Gateless Gate (Mumonkan, Wumenguan) #9
A Buddha Before History
Gateless Gate (Mumonkan, Wumenguan) #9
A Buddha Before History
- XINGYANG Qingrang (Kôyô Seijô, 910?-980?, 14th gen), disciple of Bajiao Huiqing
- Datong Zhisheng (Daitsû Chishô) Buddha (Great Penetrating Excellent Wisdom Buddha): Seen as an extremely wise Buddha who lived before recorded history.
- an unnamed monastic Date guess: ca. 977
Once a monk earnestly asked Priest Rang of Xingyang, “Datong Zhisheng Buddha sat in the meditation hall for ten kalpas, but the Dharma of the Buddha did not manifest itself and he could not attain Buddhahood. Why was this?” Aitken: The Buddha of Supremely Pervading, Surpassing Wisdom did zazen on the Bodhi Seat for ten kalpas, but the Dharma of the Buddha did not manifest itself and he could not attain Buddhahood. Why was this?
Rang replied, “Your question is reasonable indeed.”
The monk said, “He sat in zazen in the meditation hall. Why did he not attain Buddhahood?”
Rang replied, “Because he is a non-attained Buddha.”
Cleary: The Buddha Capable of Great Penetrating Knowledge sat on the site of enlightenment for ten eons, but the realities of enlightenment did not become apparent to him, and he was unable to fulfill the way of Buddhahood. Why was that?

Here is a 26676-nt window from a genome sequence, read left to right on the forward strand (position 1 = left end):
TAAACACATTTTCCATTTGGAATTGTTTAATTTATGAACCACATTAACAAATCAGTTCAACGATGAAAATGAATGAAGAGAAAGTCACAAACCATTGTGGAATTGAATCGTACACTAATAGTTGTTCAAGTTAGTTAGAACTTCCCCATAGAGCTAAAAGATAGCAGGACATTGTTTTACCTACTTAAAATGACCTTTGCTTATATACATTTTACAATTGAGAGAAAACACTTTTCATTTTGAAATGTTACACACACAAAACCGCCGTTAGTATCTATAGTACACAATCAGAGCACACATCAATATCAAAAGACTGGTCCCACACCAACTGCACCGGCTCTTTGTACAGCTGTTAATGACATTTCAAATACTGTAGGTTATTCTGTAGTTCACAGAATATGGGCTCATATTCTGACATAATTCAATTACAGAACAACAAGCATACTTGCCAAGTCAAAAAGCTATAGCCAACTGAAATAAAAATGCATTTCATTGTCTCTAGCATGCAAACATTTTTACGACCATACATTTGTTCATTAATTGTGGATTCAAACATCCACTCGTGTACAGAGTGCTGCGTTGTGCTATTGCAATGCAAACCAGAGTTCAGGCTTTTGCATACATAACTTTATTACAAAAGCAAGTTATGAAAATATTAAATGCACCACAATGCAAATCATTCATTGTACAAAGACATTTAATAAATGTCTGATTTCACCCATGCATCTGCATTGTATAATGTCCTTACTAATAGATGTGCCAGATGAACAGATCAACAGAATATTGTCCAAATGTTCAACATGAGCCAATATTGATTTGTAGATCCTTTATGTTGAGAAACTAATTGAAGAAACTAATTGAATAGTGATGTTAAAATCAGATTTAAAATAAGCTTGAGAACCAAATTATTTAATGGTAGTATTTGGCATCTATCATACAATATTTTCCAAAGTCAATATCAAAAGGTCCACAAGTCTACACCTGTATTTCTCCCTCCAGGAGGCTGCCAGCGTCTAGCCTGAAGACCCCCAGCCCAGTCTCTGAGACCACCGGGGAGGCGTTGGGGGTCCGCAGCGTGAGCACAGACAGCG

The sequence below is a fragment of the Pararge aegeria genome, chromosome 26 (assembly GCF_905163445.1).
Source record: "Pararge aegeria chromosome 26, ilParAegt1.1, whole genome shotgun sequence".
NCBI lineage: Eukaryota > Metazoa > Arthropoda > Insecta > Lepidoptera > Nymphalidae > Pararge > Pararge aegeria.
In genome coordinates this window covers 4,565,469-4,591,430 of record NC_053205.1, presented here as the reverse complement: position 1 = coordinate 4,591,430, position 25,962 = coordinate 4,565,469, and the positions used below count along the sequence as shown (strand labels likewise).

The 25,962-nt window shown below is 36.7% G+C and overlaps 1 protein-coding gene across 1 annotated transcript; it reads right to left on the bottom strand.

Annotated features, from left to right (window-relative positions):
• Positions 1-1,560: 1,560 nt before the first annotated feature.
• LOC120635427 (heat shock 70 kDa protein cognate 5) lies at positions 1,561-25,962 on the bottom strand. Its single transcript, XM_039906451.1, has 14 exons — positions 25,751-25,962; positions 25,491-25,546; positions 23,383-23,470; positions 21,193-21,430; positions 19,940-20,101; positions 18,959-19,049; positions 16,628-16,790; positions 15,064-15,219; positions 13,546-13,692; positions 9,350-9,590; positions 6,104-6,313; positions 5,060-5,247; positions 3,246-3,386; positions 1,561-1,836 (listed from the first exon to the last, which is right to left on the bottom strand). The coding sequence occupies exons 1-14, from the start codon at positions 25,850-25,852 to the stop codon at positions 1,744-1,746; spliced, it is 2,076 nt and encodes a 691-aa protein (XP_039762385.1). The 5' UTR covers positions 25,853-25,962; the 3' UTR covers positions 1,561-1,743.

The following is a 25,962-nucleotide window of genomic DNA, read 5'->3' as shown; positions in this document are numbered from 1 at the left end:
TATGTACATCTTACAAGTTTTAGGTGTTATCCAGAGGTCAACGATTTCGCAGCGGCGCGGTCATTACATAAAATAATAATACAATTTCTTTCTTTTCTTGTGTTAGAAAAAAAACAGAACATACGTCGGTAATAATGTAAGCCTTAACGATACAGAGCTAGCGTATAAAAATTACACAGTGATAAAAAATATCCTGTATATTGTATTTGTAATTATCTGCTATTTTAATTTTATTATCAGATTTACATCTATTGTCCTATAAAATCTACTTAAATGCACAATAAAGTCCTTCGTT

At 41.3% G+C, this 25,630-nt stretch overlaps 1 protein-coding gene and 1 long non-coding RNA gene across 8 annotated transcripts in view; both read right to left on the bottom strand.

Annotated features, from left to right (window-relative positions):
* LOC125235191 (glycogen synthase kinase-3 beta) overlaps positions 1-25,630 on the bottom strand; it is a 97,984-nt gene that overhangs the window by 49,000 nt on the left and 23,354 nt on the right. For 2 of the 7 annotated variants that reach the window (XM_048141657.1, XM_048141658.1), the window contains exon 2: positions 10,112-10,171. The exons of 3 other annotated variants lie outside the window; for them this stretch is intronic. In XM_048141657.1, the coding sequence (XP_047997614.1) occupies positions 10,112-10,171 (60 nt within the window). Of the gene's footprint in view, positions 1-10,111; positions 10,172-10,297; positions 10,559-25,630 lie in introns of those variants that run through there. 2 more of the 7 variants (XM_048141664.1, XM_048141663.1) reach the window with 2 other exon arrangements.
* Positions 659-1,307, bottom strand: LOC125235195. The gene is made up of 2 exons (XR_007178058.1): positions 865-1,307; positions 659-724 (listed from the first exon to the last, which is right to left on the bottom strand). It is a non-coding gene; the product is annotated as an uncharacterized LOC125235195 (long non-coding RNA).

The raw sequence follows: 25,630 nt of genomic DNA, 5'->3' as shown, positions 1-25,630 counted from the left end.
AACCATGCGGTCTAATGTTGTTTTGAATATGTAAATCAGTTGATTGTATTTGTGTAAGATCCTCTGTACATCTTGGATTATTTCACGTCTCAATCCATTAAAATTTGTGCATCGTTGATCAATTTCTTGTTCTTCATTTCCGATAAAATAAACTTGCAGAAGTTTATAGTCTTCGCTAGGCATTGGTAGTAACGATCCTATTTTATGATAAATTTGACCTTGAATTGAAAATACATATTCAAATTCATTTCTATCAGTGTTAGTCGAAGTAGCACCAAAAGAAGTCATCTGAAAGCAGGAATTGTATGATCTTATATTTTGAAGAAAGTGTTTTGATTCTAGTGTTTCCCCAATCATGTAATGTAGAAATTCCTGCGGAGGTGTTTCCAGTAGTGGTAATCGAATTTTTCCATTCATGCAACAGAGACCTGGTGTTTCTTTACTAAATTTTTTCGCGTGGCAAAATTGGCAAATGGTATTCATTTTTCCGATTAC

Guo Gu: The Buddha of Great Penetrating and Supreme Wisdom sat at the site of enlightenment for ten kalpas, but buddhadharma did not appear to him. How was it that he did not achieve the buddha path?
Hinton: The Buddha of Vast Insight and Surpassing Wisdom sat in meditation for ten kalpas on Buddha-Way Terrace, but the Buddha-dharma never took shape for him. How is it, in all that time, he never wholly became Buddha-Way's turning seasons?
Low: Datong Zhisheng Buddha sat in zazen for eons and eons and could not attain Buddhahood. Why was this?
Sekida: Datong Zhisheng Buddha sat in zazen for ten kalpas and could not attain Buddhahood. He did not become a Buddha. How could this be?
Senzaki: I understand a buddha who lived before recorded history sat in meditation for ten cycles of existence and could not realize the highest truth, and so couldnot become fully emancipated. How could this be?
Shibayama: Datong Zhisheng Buddha did zazen on a bodhi seat for ten kalpas. Buddha Dharma was not manifested, nor did he attain Buddhahood. Why was it?